Senior author Grant Tomkinson said that cardiorespiratory fitness is probably the most important type of fitness for good health. “Cardiorespiratory fitness (or CRF) is your ability to perform physical activity for a long period of time like running, cycling, and swimming. And in this study, we found prolonged cardiorespiratory fitness is strongly and consistently associated with all types of premature death and incident disease – spanning heart failure, depression, diabetes, dementia and even cancer.”

Tomkinson added that the researchers “summarized the evidence linking CRF to numerous health outcomes and found that those with low levels of CRF are far more likely to die early or develop chronic conditions like heart disease later in life.” Specifically, “we found that every 1-MET increase in CRF, which is the amount of energy used when sitting quietly, reduced the risk of early death from any cause and heart failure by 11–17% and 18%, respectively. For most people, a 1-MET increase in CRF can be achieved through a regular aerobic exercise program.”

For Tomkinson, the message is quite simple: if you do a lot of “huff and puff” exercise, then your risk of dying early or developing diseases in the future is reduced. If you avoid exercise your health may suffer.

Chronic health conditions are an ongoing cause of poor health, disability, and premature death. In Australia, an estimated 11.6 million people (47%) have a chronic and debilitating health conditions, which contributes to two thirds of the burden of disease.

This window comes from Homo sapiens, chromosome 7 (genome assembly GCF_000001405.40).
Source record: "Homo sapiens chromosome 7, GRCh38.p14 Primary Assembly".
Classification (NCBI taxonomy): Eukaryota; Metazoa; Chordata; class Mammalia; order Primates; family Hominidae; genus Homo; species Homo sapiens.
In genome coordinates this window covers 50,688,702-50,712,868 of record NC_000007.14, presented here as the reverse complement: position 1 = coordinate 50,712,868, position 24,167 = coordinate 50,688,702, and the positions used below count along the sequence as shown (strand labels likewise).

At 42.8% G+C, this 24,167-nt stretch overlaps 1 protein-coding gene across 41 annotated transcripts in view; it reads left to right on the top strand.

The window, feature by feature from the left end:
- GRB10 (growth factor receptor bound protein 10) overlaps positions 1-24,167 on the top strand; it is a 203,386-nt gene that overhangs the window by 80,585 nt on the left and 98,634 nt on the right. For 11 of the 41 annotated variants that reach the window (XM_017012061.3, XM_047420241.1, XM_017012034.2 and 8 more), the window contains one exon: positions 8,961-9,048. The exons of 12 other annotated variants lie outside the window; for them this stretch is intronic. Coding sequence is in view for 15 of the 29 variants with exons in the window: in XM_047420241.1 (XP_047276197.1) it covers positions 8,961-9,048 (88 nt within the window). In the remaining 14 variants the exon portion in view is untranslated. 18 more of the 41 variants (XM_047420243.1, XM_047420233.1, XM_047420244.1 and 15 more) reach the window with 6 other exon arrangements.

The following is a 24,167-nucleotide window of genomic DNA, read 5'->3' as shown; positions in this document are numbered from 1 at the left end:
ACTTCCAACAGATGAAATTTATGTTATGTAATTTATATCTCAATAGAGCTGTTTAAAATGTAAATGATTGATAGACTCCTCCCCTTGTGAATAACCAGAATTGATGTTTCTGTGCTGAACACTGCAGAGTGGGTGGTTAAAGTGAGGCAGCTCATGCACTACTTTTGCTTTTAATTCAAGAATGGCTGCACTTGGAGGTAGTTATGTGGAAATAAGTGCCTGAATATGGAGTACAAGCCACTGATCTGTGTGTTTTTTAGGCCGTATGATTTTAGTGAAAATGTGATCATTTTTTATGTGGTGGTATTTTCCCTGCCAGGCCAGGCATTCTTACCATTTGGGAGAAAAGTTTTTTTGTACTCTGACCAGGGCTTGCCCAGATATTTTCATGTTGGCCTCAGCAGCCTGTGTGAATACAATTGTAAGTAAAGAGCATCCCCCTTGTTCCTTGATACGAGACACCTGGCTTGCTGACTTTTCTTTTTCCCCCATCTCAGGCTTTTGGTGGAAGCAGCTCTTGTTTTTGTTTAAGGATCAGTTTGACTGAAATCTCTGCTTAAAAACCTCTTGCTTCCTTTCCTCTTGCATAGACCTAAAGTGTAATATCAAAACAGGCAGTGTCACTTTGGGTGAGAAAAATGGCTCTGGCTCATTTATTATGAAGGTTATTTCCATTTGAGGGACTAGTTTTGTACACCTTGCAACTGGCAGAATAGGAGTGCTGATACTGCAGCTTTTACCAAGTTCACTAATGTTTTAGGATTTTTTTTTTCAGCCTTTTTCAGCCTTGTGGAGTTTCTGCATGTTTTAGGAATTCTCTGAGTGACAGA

“Clearly, cardiorespiratory fitness is as an important factor for good health. If you are already exercising, this is good news; but if you know you need to up your fitness and movement, then this is a timely reminder,” co-author Dr Justin Lang said.

“People can make meaningful improvements through additional moderate physical activity, such as brisk walking, at least 150 minutes a week. And as they improve their fitness, their risk of death and disease will decline. But the onus for improvement should not just sit with the individual, it should also be routinely assessed in clinical and public health practice, so that we can support people to improve their health outcomes,” Lang added.

Through regular assessment, clinicians and exercise professionals could better identify adults at greater risk of early death and initiate exercise programs aimed at increasing CRF through regular physical activity.

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Natural therapy shows promise for dry-eye disease

Castor oil has been proposed as a natural product that could offer a safe, effective and easy-to-use alternative to existing therapies.

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Researchers at the University of Auckland are running a trial of castor oil as a potential safe and natural treatment for dry-eye disease following a successful pilot study.

While exact figures aren’t available for New Zealand, in Australia, it is estimated dry-eye disease affects around 58% of the population aged over 50. Advancing age, menopause, increased screen time, contact lens wear are just some of the risk factors for developing dry eye disease.